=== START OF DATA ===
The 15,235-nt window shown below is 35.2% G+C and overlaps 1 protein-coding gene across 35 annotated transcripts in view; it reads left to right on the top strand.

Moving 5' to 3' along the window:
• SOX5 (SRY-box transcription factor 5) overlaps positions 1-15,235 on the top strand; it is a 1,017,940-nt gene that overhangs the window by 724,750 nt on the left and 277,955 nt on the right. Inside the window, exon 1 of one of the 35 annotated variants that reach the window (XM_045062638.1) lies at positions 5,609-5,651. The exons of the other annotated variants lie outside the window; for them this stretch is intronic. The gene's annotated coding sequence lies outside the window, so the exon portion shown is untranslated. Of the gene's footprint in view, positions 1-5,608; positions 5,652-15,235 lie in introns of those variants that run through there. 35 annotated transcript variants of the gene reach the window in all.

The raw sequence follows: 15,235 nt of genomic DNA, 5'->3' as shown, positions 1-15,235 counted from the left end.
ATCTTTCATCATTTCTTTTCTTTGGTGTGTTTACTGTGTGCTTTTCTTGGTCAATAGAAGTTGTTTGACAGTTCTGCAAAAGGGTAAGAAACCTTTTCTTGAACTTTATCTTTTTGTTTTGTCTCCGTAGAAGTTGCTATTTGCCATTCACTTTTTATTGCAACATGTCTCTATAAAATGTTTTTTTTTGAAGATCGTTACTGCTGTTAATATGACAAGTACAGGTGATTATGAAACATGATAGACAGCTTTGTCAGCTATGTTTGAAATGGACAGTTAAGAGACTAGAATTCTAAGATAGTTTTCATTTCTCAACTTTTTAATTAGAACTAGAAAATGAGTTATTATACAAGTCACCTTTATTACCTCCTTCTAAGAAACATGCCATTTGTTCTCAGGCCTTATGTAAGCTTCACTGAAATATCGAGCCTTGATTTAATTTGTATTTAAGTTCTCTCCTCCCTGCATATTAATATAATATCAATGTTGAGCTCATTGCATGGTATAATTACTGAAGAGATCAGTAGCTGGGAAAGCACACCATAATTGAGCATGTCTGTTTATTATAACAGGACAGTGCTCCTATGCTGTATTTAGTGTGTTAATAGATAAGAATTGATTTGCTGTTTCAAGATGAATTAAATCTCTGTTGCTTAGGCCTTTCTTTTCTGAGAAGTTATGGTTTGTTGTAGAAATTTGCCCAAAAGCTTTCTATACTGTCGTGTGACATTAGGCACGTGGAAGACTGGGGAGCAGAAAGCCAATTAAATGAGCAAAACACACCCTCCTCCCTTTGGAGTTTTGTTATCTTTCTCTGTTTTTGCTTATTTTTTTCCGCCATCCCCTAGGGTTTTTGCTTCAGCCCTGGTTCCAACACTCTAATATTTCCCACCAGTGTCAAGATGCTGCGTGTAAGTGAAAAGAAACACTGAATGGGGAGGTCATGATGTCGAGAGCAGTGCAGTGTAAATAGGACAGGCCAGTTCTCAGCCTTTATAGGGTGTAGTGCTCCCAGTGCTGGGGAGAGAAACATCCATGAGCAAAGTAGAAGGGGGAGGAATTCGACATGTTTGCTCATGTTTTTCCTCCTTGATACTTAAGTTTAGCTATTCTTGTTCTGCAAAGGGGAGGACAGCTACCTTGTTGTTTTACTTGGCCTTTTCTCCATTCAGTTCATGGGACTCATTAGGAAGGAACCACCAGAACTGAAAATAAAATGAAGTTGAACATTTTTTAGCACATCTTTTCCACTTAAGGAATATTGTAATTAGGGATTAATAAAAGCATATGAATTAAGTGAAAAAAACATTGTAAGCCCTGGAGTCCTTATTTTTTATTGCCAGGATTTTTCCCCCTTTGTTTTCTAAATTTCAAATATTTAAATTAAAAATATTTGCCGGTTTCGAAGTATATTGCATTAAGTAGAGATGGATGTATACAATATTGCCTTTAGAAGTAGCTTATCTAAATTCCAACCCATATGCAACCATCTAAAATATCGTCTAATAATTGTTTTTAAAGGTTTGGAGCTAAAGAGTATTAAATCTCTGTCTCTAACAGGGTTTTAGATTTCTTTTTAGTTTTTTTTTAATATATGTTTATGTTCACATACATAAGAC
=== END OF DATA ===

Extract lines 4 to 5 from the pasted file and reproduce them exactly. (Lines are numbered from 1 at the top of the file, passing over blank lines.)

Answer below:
The raw sequence follows: 15,235 nt of genomic DNA, 5'->3' as shown, positions 1-15,235 counted from the left end.
ATCTTTCATCATTTCTTTTCTTTGGTGTGTTTACTGTGTGCTTTTCTTGGTCAATAGAAGTTGTTTGACAGTTCTGCAAAAGGGTAAGAAACCTTTTCTTGAACTTTATCTTTTTGTTTTGTCTCCGTAGAAGTTGCTATTTGCCATTCACTTTTTATTGCAACATGTCTCTATAAAATGTTTTTTTTTGAAGATCGTTACTGCTGTTAATATGACAAGTACAGGTGATTATGAAACATGATAGACAGCTTTGTCAGCTATGTTTGAAATGGACAGTTAAGAGACTAGAATTCTAAGATAGTTTTCATTTCTCAACTTTTTAATTAGAACTAGAAAATGAGTTATTATACAAGTCACCTTTATTACCTCCTTCTAAGAAACATGCCATTTGTTCTCAGGCCTTATGTAAGCTTCACTGAAATATCGAGCCTTGATTTAATTTGTATTTAAGTTCTCTCCTCCCTGCATATTAATATAATATCAATGTTGAGCTCATTGCATGGTATAATTACTGAAGAGATCAGTAGCTGGGAAAGCACACCATAATTGAGCATGTCTGTTTATTATAACAGGACAGTGCTCCTATGCTGTATTTAGTGTGTTAATAGATAAGAATTGATTTGCTGTTTCAAGATGAATTAAATCTCTGTTGCTTAGGCCTTTCTTTTCTGAGAAGTTATGGTTTGTTGTAGAAATTTGCCCAAAAGCTTTCTATACTGTCGTGTGACATTAGGCACGTGGAAGACTGGGGAGCAGAAAGCCAATTAAATGAGCAAAACACACCCTCCTCCCTTTGGAGTTTTGTTATCTTTCTCTGTTTTTGCTTATTTTTTTCCGCCATCCCCTAGGGTTTTTGCTTCAGCCCTGGTTCCAACACTCTAATATTTCCCACCAGTGTCAAGATGCTGCGTGTAAGTGAAAAGAAACACTGAATGGGGAGGTCATGATGTCGAGAGCAGTGCAGTGTAAATAGGACAGGCCAGTTCTCAGCCTTTATAGGGTGTAGTGCTCCCAGTGCTGGGGAGAGAAACATCCATGAGCAAAGTAGAAGGGGGAGGAATTCGACATGTTTGCTCATGTTTTTCCTCCTTGATACTTAAGTTTAGCTATTCTTGTTCTGCAAAGGGGAGGACAGCTACCTTGTTGTTTTACTTGGCCTTTTCTCCATTCAGTTCATGGGACTCATTAGGAAGGAACCACCAGAACTGAAAATAAAATGAAGTTGAACATTTTTTAGCACATCTTTTCCACTTAAGGAATATTGTAATTAGGGATTAATAAAAGCATATGAATTAAGTGAAAAAAACATTGTAAGCCCTGGAGTCCTTATTTTTTATTGCCAGGATTTTTCCCCCTTTGTTTTCTAAATTTCAAATATTTAAATTAAAAATATTTGCCGGTTTCGAAGTATATTGCATTAAGTAGAGATGGATGTATACAATATTGCCTTTAGAAGTAGCTTATCTAAATTCCAACCCATATGCAACCATCTAAAATATCGTCTAATAATTGTTTTTAAAGGTTTGGAGCTAAAGAGTATTAAATCTCTGTCTCTAACAGGGTTTTAGATTTCTTTTTAGTTTTTTTTTAATATATGTTTATGTTCACATACATAAGAC